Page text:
There are many inaccuracies in the Op-Ed, not to mention false assumptions about Feminism. In the past 20 years, The Feminist Movement has been given the straw man treatment by Limbaugh and others, so much so that Ms. Palmer bought into a commonly held falsity about feminism by stating,
"Like, for instance, its [The Feminist Movement] initial tacit implication that
in order for women to have worth they had to be just like men. "
The quote above is bull. The goal of the feminist movement was to give women equal opportunities. But be just like men? No.
The inspiration of Ms. Palmer’s article was a Time Magazine piece which analyzes (as much as you can analyze) whether or not women are happier during the past 40 years. Ms. Palmer talks about the article and makes the observation that,
"None of which, mind you, is really feminism's fault; it just comes as no
surprise to me to hear that the movement didn't end up being the key to
Okay, so she’s asserting her that the object of feminism was to make people happier. That’s an interesting perspective on feminism. Especially since the Time Magazine article she got the idea for her article stated the following:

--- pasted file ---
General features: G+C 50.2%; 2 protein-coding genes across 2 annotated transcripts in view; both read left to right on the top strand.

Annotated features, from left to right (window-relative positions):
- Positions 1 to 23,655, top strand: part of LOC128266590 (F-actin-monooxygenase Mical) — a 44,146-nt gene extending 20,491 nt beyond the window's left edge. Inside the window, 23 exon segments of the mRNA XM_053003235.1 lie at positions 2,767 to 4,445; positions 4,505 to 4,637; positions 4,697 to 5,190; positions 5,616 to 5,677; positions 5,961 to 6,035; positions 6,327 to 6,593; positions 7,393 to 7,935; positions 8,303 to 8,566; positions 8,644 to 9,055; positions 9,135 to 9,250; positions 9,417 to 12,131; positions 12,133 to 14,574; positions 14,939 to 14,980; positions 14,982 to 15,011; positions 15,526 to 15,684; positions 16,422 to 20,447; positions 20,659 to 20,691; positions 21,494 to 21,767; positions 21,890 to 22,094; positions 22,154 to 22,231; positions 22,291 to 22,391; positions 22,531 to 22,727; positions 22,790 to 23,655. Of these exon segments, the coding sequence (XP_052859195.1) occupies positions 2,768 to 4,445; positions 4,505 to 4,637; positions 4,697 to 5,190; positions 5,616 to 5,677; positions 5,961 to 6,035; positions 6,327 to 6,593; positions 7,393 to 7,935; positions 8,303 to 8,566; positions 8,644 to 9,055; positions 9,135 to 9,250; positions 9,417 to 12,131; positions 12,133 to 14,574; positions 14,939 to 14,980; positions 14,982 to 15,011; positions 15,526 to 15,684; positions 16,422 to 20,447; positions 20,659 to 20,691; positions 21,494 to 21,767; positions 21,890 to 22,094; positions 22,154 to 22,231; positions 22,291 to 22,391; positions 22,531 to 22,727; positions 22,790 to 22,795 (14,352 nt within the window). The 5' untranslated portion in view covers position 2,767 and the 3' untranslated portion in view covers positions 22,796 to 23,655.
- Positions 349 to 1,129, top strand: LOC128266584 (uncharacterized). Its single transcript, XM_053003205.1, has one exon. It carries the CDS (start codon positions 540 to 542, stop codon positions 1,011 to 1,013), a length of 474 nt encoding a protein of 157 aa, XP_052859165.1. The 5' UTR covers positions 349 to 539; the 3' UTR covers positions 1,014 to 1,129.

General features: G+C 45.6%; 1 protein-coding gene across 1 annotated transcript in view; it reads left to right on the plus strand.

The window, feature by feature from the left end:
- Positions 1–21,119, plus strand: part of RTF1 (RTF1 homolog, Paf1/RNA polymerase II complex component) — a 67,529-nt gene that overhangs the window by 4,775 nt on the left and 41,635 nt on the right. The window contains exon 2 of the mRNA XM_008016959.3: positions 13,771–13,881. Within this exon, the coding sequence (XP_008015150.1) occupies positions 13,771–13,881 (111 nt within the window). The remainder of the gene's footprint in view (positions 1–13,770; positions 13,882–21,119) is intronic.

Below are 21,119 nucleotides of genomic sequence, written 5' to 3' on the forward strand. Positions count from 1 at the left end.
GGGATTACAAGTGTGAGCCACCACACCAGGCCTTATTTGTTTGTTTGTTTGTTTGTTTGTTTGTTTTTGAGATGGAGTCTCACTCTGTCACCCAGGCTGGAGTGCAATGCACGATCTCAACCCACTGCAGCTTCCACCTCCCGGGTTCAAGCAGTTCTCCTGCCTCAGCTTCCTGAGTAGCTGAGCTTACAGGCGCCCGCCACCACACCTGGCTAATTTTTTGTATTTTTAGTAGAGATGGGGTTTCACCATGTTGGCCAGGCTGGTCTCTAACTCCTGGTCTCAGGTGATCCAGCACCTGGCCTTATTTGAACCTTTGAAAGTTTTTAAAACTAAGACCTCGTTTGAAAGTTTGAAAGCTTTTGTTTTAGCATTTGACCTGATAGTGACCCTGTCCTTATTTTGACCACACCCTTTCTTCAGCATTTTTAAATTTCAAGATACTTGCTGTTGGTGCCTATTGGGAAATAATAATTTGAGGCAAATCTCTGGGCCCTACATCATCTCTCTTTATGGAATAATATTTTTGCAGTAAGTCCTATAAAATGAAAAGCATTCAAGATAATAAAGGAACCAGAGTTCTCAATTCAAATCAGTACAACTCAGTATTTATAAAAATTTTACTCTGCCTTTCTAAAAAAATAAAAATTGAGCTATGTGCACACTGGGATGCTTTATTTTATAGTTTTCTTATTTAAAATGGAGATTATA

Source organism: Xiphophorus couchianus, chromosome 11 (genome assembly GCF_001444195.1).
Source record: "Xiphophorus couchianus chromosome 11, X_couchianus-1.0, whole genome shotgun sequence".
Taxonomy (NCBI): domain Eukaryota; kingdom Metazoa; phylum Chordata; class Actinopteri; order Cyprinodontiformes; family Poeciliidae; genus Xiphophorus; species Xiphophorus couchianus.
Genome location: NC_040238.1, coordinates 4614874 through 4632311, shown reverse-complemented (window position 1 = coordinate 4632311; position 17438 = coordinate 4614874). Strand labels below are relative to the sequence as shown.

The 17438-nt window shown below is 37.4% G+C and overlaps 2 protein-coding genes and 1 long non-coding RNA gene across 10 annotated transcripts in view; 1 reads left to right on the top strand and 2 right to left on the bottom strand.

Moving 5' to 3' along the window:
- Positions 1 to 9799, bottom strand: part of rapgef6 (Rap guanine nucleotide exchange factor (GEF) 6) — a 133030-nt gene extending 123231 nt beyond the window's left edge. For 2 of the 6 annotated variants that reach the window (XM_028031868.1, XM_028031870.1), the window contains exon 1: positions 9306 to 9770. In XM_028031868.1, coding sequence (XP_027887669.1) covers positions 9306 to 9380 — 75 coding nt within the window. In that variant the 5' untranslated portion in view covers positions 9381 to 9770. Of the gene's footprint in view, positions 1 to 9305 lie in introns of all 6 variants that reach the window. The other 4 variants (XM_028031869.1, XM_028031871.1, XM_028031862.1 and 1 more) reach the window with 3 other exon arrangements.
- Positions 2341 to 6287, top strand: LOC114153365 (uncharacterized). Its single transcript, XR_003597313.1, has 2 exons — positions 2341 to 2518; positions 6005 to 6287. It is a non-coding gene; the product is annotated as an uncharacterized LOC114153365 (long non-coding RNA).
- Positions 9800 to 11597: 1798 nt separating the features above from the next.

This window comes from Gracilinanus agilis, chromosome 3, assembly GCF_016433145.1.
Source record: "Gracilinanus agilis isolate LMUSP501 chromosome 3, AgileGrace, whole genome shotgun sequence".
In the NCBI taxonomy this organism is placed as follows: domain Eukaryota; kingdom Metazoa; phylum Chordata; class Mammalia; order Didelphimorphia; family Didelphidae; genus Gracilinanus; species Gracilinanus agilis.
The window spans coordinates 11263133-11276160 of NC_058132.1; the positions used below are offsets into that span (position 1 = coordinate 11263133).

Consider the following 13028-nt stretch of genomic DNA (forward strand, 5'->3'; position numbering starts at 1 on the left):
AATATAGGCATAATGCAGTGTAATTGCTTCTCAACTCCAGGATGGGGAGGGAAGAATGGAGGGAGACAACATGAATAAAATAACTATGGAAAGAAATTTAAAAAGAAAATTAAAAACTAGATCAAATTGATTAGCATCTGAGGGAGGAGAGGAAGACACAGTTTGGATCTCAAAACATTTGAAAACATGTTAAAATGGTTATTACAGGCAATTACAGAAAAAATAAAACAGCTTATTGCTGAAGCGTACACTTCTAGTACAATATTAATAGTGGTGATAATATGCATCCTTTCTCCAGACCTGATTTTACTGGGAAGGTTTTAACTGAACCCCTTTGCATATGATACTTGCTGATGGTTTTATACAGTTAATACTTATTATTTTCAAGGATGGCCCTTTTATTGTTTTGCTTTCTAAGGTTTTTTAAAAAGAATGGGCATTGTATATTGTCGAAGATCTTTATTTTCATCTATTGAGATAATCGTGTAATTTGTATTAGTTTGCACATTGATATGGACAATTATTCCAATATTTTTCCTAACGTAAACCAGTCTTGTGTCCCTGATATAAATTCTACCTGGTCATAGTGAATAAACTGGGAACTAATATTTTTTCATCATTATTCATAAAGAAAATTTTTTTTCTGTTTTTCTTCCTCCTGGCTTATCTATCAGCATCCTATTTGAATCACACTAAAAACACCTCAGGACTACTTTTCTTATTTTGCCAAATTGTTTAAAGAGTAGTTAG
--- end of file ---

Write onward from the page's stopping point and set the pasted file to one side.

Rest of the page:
We looked across all sectors — young vs. old, kids or no kids, married or not
married, education, no education, working or not working — and it stayed the
same," he says of the data. "But there are a few ways to look at it," he adds.
"As Susan Faludi said, the women's movement wasn't about happiness."
I wonder if Ms. Palmer even read the original article completely? Now, I don’t want to attack her, just because I don’t agree with her. She does make some valid points in her Op-Ed piece. She recognized the strides that have been made to even up the playing field for women. However, many women and men I’ve known are hesitant to call themselves feminists because the word has become dirty in today’s vernacular. I don’t fault those who believe that at all. Maybe I’m the one who is confused. Who knows?
But Ms. Palmer goes further to give us her definition of happiness. Now, there's books and books exploring how to be happy. Everyone alive probably has a little different definition of happiness, and that’s totally cool. Ms. Palmer states:
"See, as tantalizing as it may be to think that happiness comes as the product
of a social movement, or a career, or limitless opportunities, it's still not
the truth. Happiness lies a lot deeper than that, and it's very often tied up in
things that have very little to do with us. "
Not to turn a feminist rant into a philosophical debate, but to me, happiness starts with us, not things that have very little to do with us. Happiness begins with attitude, determination and aligning with what you value most with how you spend your time.
*Amelia has a great post about this article.
*MFranti discusses this article also.
Ash had a great post about feminism this week too